SCHOOL’S IN: Student safety is critical

Jane Muskens, registrar at Okanagan College on recent school tragedies

The tragedy at Sandy Hook elementary school in Newtown this past week hits home when you work at a school, regardless of whether the students are six years old or young adults.

Post-secondary institutions in Canada have seen similar violence at Ecole Polytechnique where 14 people died (all women) and Concordia University where an associate professor killed four of his colleagues.

Canada has had 13 school shootings since 1975. All of these occurred at a high school, college or university.  In total 26 people have died in this country as a result of a school shooting.

In comparison, since 1975 there have been 64 incidences of school shootings in the United States.

The most notable was Columbine where 15 people died and Virginia Tech where 33 lost their lives. In total during this time 514 fatalities occurred as the result of school shootings in that country.

Most of these, 366 deaths, occurred during 1992 and the year 2000.

Another more alarming U.S. statistic is that during the school year of 1998/99, 3,523 students were expelled for bringing a firearm to school.

Statistics like these make Canadians wonder why some Americans still strongly believe in the Second Amendment, which enshrines their right to bear arms.

But blaming guns when it comes to these kinds of tragedies is just part of the picture.

From what I have learned in the last three years it’s more about recognizing the warning signs when it comes to individuals capable of this kind of violence.

About three years agoI took a course along with a number of my colleagues taught by Kevin Cameron, a noted Canadian threat assessment expert.

According to Cameron, most people just don’t snap and go out and start shooting people; exhibiting violent behaviour is an evolutionary process.

There are often a number of signs that trained individuals can recognize and through intervention can usually stop something terrible from happening.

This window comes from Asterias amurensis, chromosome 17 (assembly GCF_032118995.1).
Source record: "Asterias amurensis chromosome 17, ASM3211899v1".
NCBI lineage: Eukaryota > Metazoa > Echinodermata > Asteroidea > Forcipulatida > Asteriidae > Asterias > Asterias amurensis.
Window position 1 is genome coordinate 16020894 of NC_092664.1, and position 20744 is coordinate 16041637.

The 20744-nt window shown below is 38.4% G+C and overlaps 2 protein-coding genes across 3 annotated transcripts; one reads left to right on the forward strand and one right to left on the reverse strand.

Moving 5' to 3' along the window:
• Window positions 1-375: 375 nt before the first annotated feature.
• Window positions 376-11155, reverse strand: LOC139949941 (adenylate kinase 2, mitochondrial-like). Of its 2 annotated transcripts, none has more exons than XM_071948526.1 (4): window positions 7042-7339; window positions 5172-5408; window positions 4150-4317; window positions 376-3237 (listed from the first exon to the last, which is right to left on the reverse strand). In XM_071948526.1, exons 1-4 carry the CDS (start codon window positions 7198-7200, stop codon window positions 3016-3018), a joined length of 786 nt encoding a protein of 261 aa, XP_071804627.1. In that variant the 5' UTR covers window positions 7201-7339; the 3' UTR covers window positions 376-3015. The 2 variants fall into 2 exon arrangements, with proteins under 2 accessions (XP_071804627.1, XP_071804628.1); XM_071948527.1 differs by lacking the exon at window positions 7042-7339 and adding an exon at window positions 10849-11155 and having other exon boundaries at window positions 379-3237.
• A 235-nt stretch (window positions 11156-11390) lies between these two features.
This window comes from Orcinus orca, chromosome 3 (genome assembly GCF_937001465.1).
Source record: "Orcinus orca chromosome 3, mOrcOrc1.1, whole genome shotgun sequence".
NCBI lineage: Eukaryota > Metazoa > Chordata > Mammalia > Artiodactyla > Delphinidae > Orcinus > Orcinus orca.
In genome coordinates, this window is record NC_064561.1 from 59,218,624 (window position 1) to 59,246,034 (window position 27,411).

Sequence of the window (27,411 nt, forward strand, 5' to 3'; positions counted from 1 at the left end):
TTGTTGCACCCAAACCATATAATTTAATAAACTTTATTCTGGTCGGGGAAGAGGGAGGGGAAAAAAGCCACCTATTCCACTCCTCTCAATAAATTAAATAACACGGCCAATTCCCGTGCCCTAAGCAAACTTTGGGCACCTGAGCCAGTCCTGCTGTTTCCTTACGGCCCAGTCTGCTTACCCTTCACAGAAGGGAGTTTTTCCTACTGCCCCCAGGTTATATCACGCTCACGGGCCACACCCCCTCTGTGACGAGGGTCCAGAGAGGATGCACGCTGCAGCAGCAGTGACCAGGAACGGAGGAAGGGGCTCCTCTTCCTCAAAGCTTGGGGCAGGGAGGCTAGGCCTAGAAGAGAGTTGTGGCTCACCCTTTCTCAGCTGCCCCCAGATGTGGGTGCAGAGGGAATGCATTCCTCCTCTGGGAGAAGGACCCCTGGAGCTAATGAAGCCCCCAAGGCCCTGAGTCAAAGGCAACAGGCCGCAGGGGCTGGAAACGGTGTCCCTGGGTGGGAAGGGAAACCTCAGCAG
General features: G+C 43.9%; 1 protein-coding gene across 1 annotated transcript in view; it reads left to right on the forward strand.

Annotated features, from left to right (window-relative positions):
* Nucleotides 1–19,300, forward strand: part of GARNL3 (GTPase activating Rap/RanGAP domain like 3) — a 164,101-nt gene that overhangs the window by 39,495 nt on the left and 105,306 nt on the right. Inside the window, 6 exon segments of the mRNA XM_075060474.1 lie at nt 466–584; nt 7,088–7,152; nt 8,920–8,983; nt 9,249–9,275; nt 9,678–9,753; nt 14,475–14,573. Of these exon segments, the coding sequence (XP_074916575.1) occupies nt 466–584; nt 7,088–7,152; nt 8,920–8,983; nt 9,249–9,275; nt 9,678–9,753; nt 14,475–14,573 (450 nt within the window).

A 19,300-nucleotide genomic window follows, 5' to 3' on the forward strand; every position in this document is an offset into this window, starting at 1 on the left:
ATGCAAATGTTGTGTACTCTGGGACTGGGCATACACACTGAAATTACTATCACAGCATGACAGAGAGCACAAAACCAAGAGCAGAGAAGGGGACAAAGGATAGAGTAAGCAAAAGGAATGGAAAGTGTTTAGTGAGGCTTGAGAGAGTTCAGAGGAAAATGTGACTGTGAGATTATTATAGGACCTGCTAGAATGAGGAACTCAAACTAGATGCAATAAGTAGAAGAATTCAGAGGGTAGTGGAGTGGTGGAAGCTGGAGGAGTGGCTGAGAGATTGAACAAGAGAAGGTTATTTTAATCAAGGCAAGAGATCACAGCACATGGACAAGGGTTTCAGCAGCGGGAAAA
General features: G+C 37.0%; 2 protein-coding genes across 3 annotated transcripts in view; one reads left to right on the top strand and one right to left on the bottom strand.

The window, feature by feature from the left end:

Behaviour by those most likely to commit a violent act include previous violent behavior with intent to harm or kill, verbal or written threats to kill or harm, possession of a weapon (even if it’s a replica), bomb threats (including making a bomb), fire setting, sexual intimidation or assault, and gang related intimidation and violence.

All of these behaviours are warning signs that an intervention should occur.

Since Kevin Cameron’s training, Okanagan College has implemented a Violence Threat/Risk Assessment protocol. Part of the protocol was the creation of a security manual which provides information on how to identify high risk behaviours and the need to report this behavior, procedures in regards to bomb threats, weapons and lethal violence which may involve contact with the police.

Along with establishing what to look for, the College created a number of internal regional assessment teams.

These teams are trained to review and assess individual cases and determine the next plan of action.

Action may include just reporting to pushing the issue to the Institutional Steering Committee who have special training in dealing with violent behaviour and who will consult the RCMP if necessary.

Okanagan College isn’t the only institution in Canada that has developed these types of protocols.

All schools try to ensure there are mechanisms in place to provide the safest environment possible for students and staff.

Not an easy task – but something that can’t be taken for granted.

Jane Muskens is the registrar at Okanagan College. Comments can be forwarded to